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Pros and Cons of Nesting During a Divorce

The term nesting refers to a child custody arrangement during or after a divorce in which the children continue to live in the home while the parents rotate in and out depending on when they have the kids. In this situation, the kids get to stay in the family home full time allowing them to adjust to the other major changes happening in their lives. The parents may choose to live in separate areas of the home until they are “on duty,” or may choose to live in separate homes on their time off. This method was created to make things easier for the children but it’s not the right option for everyone. Is nesting something you should consider?

Nesting’s Not For Everyone

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Nesting works best for people who can maintain respect for their ex. Problems can arise when the on-duty parent doesn’t keep the house clean or the groceries stocked. Leaving all the chores for one parent will just cause resentment and frustration. It’s also not a cheap option. In most cases, it means having to pay for three living spaces. Unless you can afford to pay for three homes, have family you can stay with, or have a large enough home to keep the off-duty parent separate from the on-duty parent, this may not be the right option for you.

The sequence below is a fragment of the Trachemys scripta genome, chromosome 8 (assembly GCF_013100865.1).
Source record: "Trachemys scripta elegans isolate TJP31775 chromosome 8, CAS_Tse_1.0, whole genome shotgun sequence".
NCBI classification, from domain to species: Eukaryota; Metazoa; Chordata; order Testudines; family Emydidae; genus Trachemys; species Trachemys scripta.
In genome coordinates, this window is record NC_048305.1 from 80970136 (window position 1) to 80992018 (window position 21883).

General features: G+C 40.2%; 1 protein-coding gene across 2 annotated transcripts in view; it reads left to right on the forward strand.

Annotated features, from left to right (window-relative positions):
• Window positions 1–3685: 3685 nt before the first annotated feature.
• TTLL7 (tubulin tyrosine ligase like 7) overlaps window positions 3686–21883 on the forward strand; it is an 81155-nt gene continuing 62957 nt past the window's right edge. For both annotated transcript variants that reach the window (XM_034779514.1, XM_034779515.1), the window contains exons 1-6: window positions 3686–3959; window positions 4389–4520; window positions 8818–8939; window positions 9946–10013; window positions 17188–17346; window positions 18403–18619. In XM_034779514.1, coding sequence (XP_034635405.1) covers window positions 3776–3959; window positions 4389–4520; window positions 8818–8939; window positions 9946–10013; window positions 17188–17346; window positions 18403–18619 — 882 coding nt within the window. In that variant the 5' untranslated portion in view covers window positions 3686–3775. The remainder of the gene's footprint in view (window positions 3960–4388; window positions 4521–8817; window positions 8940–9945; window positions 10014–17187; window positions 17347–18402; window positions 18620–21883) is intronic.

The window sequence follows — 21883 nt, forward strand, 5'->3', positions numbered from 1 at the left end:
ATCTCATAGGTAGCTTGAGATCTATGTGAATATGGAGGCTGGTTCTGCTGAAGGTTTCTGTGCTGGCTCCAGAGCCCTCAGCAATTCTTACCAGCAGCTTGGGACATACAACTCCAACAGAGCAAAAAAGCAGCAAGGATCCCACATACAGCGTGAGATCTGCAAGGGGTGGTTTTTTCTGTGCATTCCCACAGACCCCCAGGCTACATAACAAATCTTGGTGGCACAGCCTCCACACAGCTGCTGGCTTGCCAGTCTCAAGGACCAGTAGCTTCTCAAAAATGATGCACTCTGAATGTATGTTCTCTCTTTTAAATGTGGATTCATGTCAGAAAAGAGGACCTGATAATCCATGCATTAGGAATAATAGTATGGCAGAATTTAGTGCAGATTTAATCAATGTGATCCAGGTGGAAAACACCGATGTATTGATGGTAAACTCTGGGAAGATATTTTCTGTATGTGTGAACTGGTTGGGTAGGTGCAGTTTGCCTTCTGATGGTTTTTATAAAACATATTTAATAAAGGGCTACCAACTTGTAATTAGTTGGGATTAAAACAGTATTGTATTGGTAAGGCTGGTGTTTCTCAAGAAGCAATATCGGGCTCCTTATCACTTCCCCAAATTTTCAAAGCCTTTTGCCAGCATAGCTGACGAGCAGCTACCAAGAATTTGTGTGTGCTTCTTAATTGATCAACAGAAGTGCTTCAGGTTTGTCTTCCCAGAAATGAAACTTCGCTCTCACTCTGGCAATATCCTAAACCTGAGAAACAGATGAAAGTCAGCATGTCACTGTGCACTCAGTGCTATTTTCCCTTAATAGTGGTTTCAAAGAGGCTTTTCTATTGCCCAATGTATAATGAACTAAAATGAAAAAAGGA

Pros and Cons of Nesting

Nesting provides the children with stability. They can stay in the same school and the same extracurricular activities, and they don’t have to have two sets of everything. When kids are forced to live in two different homes, their lives become constant packing and unpacking. This causes confusion and will, without doubt, lead to late night trips back to their other home because they forgot their backpack or their project that’s due tomorrow.

Nesting is a lot more work for the parents. It requires you to live in two different places causing you to go back and forth throughout the week. It can also be a challenge emotionally as it may feel like you’re invading each other’s space. It can also be a burden financially.

Nesting can be a great option for short-term adjustment while you get your divorce settled. If you think nesting would be a good option for your family, a great family attorney can help you figure out the right plan for you.

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